Date of Award:
Master of Science (MS)
S. George Ellsworth
A Utah State Agriculture Extension Department was created by the Utah State Agricultural College in 1907 to be supported by state appropriations. Its purpose was to bring the information being gained by the College Experiment Station, and other knowledge applicable to agriculture, to the rural population of the State in order to improve the quality of Utah agriculture and the conditions of the farm population. The program began with college instructors holding Farmers' Institutes and schools and expanded into a state-wide system of agricultural and home extension work carried on by specially appointed county agents in each county. The purpose of the agent was to demonstrate to the farmer improved farm methods and help in any way the situation of the farm family.
In 1914 the Smith-Lever Act was passed by the Congress of the United States which appropriated federal funds for county agent work. This made the extension program a joint government undertaking with funds appropriated by state, federal, and local governments. This also linked the Extension Service to the Federal Government through the United States Department of Agriculture and in times of national crisis it was called upon to assist in putting government programs into effect.
The Utah Extension Service can be said to have rendered valuable service to the people of Utah. It has provided information, has been available for consultation in farm and home problems, and has helped unite the rural population by encouraging farm bureau organizations, cooperative associations, and community projects. Through programs involving both adults and young people it has, in one way or another, either directly or indirectly, affected the lives of most Utah citizens. It has become involved in every facet of farm living including economic, social, and political. The object of the Utah Extension Service has been improvement and progress through extending education.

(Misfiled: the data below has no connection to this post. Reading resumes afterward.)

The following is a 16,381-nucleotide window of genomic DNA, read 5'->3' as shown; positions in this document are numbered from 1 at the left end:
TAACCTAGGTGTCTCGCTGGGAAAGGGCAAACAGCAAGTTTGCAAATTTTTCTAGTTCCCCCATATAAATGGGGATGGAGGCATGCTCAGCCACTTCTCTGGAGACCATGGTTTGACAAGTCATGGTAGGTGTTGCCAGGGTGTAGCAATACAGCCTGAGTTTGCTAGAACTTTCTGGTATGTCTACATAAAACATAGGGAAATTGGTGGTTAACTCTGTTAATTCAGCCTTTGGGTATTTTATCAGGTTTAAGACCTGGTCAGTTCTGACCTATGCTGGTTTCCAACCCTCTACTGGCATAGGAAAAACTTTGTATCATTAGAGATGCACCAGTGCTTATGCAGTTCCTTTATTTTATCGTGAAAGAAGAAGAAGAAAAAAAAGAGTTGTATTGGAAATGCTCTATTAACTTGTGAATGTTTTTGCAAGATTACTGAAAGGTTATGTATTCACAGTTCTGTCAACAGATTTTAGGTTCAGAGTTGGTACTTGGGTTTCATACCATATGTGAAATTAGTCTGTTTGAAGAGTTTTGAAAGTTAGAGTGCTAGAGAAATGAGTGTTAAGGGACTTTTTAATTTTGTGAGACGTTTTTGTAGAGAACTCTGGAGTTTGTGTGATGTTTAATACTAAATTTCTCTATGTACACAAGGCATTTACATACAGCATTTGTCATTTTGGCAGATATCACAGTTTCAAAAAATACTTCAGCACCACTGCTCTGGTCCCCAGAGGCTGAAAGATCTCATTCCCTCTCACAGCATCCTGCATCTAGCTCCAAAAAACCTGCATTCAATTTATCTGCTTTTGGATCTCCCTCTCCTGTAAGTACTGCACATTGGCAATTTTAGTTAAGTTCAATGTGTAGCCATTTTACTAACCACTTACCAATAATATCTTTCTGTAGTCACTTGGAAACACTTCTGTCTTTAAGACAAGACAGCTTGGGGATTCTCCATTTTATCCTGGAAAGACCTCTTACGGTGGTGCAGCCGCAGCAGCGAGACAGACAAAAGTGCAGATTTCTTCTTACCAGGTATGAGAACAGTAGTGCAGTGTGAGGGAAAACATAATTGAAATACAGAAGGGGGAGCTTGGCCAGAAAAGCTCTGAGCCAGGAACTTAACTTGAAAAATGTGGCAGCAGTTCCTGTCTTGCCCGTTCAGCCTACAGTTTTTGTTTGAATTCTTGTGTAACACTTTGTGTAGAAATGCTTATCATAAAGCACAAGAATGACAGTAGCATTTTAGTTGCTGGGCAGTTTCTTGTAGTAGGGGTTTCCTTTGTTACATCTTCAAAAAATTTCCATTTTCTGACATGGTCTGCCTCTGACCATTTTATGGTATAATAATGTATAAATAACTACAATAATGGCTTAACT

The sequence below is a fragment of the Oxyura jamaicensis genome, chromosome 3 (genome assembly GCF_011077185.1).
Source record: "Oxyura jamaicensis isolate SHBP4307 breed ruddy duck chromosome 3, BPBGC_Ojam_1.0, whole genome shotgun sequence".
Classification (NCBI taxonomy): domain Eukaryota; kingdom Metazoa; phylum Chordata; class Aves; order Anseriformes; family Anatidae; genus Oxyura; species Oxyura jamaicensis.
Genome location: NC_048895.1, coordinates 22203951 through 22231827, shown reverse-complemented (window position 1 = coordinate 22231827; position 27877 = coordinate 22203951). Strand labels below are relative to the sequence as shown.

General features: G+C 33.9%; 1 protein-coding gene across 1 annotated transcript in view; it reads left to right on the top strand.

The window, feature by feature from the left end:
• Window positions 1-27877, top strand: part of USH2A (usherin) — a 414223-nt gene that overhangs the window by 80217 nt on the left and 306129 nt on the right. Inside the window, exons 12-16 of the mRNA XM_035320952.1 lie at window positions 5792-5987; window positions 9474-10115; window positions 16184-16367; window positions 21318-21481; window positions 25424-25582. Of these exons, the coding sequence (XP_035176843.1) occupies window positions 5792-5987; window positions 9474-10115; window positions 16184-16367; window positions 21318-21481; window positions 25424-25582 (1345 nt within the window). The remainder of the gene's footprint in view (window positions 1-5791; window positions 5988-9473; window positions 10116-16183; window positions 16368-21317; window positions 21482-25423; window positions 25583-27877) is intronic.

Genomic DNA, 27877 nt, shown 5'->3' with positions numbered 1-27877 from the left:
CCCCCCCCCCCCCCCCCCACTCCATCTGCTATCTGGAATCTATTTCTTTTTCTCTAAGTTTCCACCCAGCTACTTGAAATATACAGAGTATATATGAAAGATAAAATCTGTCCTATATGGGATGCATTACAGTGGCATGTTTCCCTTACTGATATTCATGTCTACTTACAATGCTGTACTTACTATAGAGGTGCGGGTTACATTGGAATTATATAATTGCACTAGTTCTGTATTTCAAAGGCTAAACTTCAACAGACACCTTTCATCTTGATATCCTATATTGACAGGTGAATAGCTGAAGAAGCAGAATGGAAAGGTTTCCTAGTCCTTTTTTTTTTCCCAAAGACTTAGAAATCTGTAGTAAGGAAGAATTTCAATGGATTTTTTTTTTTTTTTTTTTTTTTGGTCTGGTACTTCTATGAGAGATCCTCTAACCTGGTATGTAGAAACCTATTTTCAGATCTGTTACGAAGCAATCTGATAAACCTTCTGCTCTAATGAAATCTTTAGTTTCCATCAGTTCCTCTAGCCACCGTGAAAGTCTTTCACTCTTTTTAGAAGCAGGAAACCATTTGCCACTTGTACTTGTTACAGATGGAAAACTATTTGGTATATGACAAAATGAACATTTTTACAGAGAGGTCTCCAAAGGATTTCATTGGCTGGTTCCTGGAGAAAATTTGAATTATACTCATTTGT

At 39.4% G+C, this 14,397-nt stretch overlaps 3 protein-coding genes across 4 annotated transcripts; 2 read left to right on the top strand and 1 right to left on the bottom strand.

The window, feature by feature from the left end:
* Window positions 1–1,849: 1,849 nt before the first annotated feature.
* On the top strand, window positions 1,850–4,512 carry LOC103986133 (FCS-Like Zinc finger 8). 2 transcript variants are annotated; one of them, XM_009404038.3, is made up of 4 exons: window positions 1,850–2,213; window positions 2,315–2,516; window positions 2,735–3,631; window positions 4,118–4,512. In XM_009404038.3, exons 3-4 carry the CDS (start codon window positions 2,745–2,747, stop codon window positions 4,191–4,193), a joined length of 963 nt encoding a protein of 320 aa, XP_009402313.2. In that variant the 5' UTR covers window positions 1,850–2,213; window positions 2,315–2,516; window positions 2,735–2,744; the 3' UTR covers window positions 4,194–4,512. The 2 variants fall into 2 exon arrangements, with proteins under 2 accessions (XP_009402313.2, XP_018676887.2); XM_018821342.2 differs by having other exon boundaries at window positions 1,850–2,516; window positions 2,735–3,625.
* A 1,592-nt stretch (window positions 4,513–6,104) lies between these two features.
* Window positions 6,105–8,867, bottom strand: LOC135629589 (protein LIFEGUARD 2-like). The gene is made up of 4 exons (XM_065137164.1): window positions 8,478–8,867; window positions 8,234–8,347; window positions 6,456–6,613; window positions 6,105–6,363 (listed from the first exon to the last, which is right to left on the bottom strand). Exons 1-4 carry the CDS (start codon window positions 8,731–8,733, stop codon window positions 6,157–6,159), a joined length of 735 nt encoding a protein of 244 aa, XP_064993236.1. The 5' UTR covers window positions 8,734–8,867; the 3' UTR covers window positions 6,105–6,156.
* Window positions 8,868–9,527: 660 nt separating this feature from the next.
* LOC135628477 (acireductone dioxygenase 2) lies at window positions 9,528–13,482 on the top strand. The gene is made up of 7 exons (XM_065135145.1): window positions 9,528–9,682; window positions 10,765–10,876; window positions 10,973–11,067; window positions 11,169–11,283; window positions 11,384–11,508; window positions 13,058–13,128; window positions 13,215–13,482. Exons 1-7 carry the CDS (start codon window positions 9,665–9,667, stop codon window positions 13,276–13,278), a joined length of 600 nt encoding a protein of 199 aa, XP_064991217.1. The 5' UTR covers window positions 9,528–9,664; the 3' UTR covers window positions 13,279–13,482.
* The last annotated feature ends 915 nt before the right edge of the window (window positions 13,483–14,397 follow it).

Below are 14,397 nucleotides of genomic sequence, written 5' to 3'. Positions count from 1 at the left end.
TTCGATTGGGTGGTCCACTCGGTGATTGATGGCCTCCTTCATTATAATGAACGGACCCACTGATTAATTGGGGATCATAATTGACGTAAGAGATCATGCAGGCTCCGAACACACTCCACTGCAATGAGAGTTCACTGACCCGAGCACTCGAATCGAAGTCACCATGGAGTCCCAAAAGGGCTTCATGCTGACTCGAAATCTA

Juchau, Karen, "A History of the Utah Extension Service, 1888-1950" (1968). All Graduate Theses and Dissertations. 4824.
Copyright for this work is retained by the student. If you have any questions regarding the inclusion of this work in the Digital Commons, please email us at .